The Zealous Lover.

He strives for to illustrate her Perfection
who now hath brought him under Loves subjection,
No task so hard he will undergoe
if that she will but Love unto him show
What ever can be had, shall be her own
if she will yield to fancy him alone.
To the Tune of, Underneath the Green wood Tree, &c.
COme prethy Love let me prepare,
my zealous affection to declare,
And set forth thy admired parts,
which captivates so many hearts,
T [...]ou art the Phenix of our days,
and shall for beauty bear the praise.
Then prethee fairest fancy me,
and let me not languish in misery.
Thy pretty rolling sparkling eyes
of my poor heart hath made a prize,
Thy Che [...]ry Chéeks & dimpled Chin
affection from all hearts do win:
Thy hair like Amber doth appear
or t [...]r [...]ads of Gold which shine so clear,
Th [...]n prethee dearest, &c.
Each smile that doth proceed from thee,
debars me of my liberty,
Since every word that thou canst say
might lead a thousand hearts astray.
Thy beauty in each part doth shine
where all the Graces do combine,
Then prethy fairest, &c.
When first I did thy face admire,
my sences all were set on fire:
My heart with Love was sore inflam'd,
when as I heard thee once but nam'd;
No happiness on Earth could be
like to enjoy a kiss from thée,
Then prethee, &c.
I'le Crown thy joyes with hearts content,
if thou to love me wilt consent
And all delights that ere can be,
shall dayly wait and tend on thée.
Thou shalt have pleasures at command;
and servants ready at thy hand:
Then prethee fairest fancy me
and let me not languish in misery.
No Lady that in Court doth dwell,
in rich attire shall thée excel
For Silks & Satins fine and brave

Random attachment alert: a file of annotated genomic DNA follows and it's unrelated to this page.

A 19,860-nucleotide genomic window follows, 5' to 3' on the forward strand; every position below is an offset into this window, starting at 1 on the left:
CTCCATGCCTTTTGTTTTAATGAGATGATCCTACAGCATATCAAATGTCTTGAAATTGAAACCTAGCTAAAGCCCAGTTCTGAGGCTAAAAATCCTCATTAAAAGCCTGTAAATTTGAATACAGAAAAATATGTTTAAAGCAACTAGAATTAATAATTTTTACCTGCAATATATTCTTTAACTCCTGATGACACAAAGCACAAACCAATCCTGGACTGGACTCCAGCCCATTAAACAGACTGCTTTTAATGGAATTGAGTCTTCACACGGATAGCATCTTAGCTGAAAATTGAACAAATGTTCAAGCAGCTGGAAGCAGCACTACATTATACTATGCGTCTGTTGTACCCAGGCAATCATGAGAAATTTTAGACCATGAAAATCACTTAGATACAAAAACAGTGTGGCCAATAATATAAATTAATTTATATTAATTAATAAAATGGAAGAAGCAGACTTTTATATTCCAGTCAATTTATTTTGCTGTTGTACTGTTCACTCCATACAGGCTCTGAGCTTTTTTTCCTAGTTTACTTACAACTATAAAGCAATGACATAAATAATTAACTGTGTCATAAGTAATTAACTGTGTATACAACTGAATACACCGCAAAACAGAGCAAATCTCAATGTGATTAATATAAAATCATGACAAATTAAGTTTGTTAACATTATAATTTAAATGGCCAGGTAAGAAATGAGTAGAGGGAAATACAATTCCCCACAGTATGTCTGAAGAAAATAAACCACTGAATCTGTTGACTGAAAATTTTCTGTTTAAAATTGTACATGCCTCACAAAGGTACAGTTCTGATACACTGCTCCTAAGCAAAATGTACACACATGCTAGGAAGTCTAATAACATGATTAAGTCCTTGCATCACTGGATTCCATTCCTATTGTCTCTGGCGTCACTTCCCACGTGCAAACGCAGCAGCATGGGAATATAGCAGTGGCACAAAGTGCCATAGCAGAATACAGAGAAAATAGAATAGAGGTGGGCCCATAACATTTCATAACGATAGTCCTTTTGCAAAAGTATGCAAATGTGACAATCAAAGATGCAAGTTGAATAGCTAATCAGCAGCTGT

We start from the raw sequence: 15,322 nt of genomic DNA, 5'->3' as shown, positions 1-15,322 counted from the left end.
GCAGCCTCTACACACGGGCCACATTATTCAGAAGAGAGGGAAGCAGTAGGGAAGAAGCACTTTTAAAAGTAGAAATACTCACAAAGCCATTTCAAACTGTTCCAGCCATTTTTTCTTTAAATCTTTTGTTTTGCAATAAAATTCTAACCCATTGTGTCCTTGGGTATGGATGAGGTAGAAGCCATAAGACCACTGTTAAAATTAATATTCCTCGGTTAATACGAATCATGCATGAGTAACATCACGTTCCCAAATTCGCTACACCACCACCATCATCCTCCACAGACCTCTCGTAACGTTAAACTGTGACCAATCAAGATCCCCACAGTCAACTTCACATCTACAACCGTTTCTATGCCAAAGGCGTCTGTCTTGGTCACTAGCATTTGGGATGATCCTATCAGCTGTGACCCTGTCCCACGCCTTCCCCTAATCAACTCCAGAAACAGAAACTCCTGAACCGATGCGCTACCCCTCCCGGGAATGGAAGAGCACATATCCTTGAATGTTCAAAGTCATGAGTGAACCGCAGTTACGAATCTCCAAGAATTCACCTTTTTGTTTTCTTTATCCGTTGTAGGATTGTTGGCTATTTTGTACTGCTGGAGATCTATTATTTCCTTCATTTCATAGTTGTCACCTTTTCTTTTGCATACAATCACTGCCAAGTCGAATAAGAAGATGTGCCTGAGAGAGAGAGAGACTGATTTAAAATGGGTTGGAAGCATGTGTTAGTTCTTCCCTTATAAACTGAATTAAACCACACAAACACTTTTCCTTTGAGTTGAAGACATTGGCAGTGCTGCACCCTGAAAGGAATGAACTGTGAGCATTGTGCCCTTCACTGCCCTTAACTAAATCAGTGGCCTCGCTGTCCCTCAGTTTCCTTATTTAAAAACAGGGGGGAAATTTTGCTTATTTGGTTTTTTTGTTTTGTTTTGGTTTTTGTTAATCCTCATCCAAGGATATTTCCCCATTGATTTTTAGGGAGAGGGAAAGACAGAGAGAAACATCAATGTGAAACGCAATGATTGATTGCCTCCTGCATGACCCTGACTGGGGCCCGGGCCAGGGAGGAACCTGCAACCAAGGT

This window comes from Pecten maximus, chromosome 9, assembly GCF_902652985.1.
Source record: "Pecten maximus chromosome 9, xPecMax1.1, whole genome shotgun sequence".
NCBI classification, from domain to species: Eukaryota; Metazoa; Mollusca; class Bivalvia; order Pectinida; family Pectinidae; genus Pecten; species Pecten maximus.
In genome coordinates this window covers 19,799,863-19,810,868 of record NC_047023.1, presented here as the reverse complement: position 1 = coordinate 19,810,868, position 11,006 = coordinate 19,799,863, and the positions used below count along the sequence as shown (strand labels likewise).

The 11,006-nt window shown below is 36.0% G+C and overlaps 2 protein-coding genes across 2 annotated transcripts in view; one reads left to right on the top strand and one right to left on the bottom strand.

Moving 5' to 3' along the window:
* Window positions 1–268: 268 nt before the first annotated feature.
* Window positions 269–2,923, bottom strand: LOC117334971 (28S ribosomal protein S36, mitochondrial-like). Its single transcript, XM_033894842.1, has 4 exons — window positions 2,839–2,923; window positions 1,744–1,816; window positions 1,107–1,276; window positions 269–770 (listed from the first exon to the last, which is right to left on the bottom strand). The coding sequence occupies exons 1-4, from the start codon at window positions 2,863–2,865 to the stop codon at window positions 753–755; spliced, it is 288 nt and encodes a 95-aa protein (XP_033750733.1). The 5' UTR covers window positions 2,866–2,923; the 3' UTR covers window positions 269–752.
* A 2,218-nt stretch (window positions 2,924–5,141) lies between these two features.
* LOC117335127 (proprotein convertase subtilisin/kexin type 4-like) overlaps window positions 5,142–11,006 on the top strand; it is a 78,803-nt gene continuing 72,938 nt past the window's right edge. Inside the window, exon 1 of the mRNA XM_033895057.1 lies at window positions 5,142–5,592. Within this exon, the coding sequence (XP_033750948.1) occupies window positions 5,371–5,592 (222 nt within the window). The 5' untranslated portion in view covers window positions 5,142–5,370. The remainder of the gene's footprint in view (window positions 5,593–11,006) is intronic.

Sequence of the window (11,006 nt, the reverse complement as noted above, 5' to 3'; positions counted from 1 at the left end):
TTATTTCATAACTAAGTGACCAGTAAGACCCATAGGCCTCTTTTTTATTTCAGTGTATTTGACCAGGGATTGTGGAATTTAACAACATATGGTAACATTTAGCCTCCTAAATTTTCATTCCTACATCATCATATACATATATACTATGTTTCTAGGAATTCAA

and costly jewels thou shalt have;
All sorts of Musick thou shalt hear
sweet pleasures harmony to the ear
Then prethy fairest fancy &c.
All in a pleasant shady Grove,
we'l walk to recreate my Love,
And sit down by a Chrystal Spring
whilst pretty birds do chirp and sing,
With hand in hand we'l passe the time
in Summer when flowers are in the prime,
Then prethee, &c.
I'l range throughout the world so wide
for Pearls of price to please my Bride
And what new fashions may be had.
ile bring thee home to make thee glad,
Thou shalt be like the Indian Queen
so rich and costly to be seen.
Why should thy Maiden-head do thee wrong
by keeping of the same too long
Since that by marriage thou wilt be
compleat and live most happily.
Who dies a maid (tis spoke right well)
must ever expect to lead Apes in Hell,
Then, &c.
If little Cupid bend his Bow,
twill be in vain to resist you know
The god of Love will angry be
if you despise his Deity:
It were far better for to yield
and sport your time in Venus field.
Then &c.
There is no joyes in single life
compared to a married wife,
Where Pleasures all compleated are
beyond your expectation far:
What heart can wish may there be had
to make a loving couple glad.
Then prethee, &c.
Therefore my dear be not afraid
to change the title of a maid
But let me hear your answer kind
to satisfie your longing mind
With open arms il'e thée embrace,
when we encounter face to face
Then prethee fairest fancy me
and let me not languish in misery.

Printed for R.H, & J Williamson in Cannon street and at the Bible on London Bridge.

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